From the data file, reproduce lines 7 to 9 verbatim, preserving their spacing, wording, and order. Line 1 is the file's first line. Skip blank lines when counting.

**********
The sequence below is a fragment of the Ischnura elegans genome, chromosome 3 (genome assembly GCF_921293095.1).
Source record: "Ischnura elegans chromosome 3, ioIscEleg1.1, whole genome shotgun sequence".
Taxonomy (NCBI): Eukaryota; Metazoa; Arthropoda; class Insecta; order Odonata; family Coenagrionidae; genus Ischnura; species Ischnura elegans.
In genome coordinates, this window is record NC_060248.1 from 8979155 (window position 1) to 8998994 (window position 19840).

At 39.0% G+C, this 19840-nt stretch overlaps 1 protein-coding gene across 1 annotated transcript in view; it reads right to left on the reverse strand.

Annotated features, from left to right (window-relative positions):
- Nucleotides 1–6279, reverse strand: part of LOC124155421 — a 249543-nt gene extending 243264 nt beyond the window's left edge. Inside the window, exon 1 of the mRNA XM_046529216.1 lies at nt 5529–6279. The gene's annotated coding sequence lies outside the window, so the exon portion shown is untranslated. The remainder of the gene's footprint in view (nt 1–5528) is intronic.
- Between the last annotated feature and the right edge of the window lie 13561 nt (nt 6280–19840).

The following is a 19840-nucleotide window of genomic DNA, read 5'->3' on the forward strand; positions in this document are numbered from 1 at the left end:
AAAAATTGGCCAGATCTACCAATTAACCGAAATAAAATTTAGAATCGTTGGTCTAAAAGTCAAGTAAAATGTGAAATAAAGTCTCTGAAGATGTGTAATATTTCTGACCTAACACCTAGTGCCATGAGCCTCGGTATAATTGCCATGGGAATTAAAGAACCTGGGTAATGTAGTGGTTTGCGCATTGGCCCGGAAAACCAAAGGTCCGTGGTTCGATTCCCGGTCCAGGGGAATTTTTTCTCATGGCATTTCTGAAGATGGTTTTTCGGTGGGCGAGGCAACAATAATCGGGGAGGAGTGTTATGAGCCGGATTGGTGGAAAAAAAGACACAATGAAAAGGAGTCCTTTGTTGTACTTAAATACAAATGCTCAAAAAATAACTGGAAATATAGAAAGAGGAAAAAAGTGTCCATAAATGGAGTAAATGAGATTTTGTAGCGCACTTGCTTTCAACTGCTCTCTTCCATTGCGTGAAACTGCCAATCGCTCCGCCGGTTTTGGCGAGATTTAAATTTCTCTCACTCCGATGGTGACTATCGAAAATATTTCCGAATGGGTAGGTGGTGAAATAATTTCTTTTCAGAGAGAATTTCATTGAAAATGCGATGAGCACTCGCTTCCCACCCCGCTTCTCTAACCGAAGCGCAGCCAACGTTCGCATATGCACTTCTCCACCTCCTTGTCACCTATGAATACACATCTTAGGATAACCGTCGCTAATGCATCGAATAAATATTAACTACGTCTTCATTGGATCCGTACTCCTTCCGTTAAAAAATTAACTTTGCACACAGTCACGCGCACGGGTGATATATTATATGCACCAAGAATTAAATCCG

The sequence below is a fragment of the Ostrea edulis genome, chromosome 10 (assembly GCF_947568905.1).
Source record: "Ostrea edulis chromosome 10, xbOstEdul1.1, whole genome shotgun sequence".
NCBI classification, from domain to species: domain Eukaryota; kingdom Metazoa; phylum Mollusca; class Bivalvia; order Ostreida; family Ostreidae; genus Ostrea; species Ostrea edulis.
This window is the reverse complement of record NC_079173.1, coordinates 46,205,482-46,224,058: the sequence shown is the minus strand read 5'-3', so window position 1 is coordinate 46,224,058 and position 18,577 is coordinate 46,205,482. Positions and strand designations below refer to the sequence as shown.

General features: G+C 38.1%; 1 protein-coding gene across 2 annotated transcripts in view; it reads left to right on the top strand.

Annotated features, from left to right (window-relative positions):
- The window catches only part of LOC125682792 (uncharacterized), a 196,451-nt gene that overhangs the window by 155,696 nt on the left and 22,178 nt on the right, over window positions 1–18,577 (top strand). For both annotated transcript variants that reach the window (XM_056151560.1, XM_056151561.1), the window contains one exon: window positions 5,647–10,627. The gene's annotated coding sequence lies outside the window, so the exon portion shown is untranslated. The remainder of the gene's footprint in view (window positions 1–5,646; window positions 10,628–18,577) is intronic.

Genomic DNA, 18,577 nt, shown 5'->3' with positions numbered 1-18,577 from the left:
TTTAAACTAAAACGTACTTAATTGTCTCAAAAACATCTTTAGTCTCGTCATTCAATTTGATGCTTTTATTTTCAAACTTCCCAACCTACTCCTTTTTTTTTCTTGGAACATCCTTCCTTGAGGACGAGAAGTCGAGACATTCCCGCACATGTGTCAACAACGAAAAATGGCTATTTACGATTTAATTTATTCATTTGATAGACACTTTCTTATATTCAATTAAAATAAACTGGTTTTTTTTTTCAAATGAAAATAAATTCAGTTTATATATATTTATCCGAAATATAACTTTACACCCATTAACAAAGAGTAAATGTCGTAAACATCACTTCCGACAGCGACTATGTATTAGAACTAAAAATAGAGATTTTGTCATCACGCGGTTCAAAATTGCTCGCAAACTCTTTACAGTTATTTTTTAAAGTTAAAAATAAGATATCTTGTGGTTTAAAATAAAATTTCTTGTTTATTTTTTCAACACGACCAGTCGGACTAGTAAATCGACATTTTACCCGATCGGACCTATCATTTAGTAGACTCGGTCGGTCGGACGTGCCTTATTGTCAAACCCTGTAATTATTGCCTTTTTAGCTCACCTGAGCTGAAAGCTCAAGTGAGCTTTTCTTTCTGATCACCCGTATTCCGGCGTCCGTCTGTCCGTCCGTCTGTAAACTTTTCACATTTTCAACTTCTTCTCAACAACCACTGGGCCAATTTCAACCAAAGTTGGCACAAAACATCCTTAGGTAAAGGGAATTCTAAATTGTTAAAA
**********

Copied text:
- Nucleotides 1–6279, reverse strand: part of LOC124155421 — a 249543-nt gene extending 243264 nt beyond the window's left edge. Inside the window, exon 1 of the mRNA XM_046529216.1 lies at nt 5529–6279. The gene's annotated coding sequence lies outside the window, so the exon portion shown is untranslated. The remainder of the gene's footprint in view (nt 1–5528) is intronic.
- Between the last annotated feature and the right edge of the window lie 13561 nt (nt 6280–19840).

The following is a 19840-nucleotide window of genomic DNA, read 5'->3' on the forward strand; positions in this document are numbered from 1 at the left end: